Corporate companies are moving into coworking spaces that have served as startup incubators. These spaces are organized so that Fortune 500 companies can connect with innovators, innovations, talent and a reduced cost of real estate.
Freelancers and startups are finding themselves joined by established companies in these coworking spaces lately. In fact, talented app developers, software engineers and data scientists are beginning to see this as an opportunity to be discovered and hired by a company that can provide them with a new opportunity.
The sudden interest in coworking spaces on the part of big businesses may be an effort to rediscover a culture of innovation. By offering space and an environment rich with resources, these coworking spaces manage to keep catering to their initial targets: startups and freelancers.
Meanwhile, corporations get to stay in that hungry, innovative environment while keeping their thumb on the pulse of new developments. They can also find new talent when they join coworking spaces. Here are several partnerships that developed over the past few years.
Nearly half (44%) of corporations are already using some type of flexible open platform office solution
Barclays, the multinational banking institution, rolled out a fintech-focused accelerator space in the Flatiron Disrict, NYC called Rise. Rise offers three floors of membership coworking space, an auditorium of 100 seats, meetings rooms, and facilities for recording videos and podcasts allowing startups to stay flexible, try new things, and grow.
IBM teamed up with Galvanize at their New York office in West Soho. The computer giant announced a new program that uses Galvanize’s learning environment called the IBM Cognitive Curriculum to encourage innovation. This course uses AI cognitive skills and data science to educate the next generation of machine learning developers and scientists in tech’s most lucrative careers. Later on April 19th, 2017, IBM announced it had managed to secure an entire WeWork building to give 600 employees a place to work.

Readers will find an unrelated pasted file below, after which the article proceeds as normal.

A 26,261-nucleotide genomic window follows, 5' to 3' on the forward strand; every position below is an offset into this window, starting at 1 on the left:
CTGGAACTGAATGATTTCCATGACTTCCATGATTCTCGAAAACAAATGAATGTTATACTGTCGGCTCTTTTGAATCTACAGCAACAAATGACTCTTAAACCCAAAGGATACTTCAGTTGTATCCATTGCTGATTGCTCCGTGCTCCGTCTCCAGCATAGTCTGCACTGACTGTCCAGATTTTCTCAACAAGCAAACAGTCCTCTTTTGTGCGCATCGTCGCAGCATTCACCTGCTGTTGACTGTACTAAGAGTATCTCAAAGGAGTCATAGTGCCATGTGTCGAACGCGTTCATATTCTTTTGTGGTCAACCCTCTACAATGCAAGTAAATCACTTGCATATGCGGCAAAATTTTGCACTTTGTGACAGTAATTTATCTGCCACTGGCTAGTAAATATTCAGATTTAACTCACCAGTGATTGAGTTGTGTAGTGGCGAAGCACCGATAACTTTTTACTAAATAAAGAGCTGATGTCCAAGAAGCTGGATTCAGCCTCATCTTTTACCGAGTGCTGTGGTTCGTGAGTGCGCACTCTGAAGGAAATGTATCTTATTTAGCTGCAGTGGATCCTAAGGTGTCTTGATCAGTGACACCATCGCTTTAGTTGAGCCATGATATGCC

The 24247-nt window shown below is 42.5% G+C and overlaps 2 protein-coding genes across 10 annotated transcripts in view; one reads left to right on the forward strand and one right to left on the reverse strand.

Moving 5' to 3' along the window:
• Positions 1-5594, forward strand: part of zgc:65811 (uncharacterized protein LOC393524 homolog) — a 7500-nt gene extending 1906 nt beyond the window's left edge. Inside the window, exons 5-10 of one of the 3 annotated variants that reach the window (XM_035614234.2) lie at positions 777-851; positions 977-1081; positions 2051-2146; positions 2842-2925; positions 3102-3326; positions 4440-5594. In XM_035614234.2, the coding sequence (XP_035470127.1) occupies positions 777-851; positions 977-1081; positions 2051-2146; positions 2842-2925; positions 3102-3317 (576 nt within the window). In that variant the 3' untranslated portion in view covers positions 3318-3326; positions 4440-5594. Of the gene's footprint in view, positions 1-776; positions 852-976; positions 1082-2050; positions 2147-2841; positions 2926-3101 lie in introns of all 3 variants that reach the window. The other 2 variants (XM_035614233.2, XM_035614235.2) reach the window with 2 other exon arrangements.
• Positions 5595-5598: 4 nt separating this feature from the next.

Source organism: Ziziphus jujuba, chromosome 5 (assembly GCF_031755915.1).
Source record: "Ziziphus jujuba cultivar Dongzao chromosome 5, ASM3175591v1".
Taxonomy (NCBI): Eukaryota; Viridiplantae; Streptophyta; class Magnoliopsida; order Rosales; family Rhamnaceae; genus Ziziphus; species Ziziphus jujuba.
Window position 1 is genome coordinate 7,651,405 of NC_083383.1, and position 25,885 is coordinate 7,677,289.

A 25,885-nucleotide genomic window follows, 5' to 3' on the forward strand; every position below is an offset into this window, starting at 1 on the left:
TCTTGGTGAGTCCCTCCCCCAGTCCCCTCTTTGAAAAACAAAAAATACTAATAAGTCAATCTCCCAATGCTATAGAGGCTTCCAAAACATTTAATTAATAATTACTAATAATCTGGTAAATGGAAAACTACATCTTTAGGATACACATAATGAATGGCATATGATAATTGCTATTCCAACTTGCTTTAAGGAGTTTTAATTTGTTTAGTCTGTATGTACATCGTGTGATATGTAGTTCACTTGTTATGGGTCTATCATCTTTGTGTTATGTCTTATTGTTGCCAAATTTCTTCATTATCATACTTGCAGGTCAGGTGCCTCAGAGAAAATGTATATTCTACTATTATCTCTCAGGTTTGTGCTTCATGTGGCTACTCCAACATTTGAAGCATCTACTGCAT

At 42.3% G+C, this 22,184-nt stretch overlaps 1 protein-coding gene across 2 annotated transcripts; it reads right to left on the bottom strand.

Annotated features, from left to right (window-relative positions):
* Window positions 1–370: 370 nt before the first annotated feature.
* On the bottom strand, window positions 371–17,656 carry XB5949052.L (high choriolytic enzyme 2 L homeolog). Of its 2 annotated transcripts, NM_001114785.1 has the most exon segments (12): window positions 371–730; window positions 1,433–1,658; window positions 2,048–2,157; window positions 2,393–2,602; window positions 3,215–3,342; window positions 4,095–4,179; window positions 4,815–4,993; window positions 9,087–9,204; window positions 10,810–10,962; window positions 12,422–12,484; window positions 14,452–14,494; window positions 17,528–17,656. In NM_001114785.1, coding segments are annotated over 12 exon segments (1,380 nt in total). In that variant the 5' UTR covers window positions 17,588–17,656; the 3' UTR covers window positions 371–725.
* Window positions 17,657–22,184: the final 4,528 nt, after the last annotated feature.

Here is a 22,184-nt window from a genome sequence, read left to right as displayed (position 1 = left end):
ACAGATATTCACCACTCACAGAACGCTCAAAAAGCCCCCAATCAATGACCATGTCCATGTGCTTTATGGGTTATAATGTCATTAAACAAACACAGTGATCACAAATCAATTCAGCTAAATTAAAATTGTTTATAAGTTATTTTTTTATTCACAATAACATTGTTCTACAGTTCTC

Towards the end of 2016, headlines popped up that Microsoft was giving 30% of its employees (the ones in their sales departments) access to WeWork spaces. Microsoft representatives said this was because they wanted to tap into the creativity of a startup culture with a flexible coworking office arrangement.
Though WeWork, valued at $20 billion, is the biggest coworking player in NYC, Alley, a comparable company, is making moves as well with a partnership with Verizon that was announced in June, 2017. This partnership with the world’s leading telecoms company let Alley introduce new locations in New York, Cambridge, and Washington, D.C. The project, called “Alley powered by Verizon, is intended to give Verizon executives access to a new kind of networking in addition to revenue sharing.
“To us, the real value is what we get by bringing entrepreneurs into the building and having them meet our folks,” said John Vazquez, senior vice president and head of global real estate at Verizon in TNW. “We realize that things will be invented outside of Verizon and we want to be a part of that.”
By 2020, 60% of companies believe they will use coworking as part of their office portfolio
An occupancy survey in Q3 by commercial brokerage firm CBRE suggested that nearly half (44%) of corporations are already using some type of flexible office solution. The survey data tracked and covered leaders in departments of corporate real estate for major companies, and discovered that their demand for flexible office space is predicted to continue in years to come.
In fact, by 2020, 60% of companies believe they will use coworking as part of their office portfolio in the Americas. Global real estate services company, JLL, projects that 30% of office space will have a flexible design or mimic open layout by 2030. The report based this prediction on incentives like innovation, collaboration, and affordability.
The factors that drive these and other major pushes towards coworking and coworking-style spaces by established companies tend to be the explosion of independent contractors, freelancers, developers and so on. Beyond the access to talent, corporations can connect with the breeding grounds for disruptive tech in an effort to be better prepared for future competition or acquisitions.